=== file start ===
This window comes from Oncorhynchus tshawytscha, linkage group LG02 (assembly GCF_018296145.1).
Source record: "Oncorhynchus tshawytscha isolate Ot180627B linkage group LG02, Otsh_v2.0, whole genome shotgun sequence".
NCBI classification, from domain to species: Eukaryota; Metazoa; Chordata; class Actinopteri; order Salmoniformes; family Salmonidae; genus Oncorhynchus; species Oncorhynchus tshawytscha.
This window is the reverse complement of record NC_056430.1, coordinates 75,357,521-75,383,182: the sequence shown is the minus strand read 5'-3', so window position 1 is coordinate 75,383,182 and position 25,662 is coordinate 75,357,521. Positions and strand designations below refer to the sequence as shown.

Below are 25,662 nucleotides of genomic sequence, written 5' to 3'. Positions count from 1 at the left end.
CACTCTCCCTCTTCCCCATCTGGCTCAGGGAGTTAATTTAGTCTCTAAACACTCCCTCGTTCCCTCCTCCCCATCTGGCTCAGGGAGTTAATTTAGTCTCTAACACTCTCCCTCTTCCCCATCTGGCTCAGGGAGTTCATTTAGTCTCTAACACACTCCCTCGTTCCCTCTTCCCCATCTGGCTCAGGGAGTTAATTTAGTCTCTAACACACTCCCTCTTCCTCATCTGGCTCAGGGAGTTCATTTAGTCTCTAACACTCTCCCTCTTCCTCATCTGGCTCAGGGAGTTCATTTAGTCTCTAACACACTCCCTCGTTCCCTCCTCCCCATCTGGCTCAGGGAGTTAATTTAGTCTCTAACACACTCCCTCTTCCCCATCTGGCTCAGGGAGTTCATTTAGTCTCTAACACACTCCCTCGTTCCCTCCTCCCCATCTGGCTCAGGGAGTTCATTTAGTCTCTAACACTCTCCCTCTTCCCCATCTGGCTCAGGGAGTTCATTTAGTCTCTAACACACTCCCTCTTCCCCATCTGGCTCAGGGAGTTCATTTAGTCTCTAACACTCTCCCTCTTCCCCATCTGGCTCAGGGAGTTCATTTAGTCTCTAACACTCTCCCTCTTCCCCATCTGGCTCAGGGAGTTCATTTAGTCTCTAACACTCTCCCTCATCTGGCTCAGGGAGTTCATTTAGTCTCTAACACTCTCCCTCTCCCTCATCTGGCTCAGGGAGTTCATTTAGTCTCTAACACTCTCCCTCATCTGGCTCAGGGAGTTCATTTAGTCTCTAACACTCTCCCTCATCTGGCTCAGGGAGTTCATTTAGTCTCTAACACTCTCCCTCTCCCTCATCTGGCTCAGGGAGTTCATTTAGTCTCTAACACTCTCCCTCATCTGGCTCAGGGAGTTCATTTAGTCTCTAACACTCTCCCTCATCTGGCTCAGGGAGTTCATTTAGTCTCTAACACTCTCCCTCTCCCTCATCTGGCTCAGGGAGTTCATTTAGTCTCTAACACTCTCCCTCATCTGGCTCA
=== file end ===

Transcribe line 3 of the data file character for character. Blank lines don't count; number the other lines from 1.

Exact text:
NCBI classification, from domain to species: Eukaryota; Metazoa; Chordata; class Actinopteri; order Salmoniformes; family Salmonidae; genus Oncorhynchus; species Oncorhynchus tshawytscha.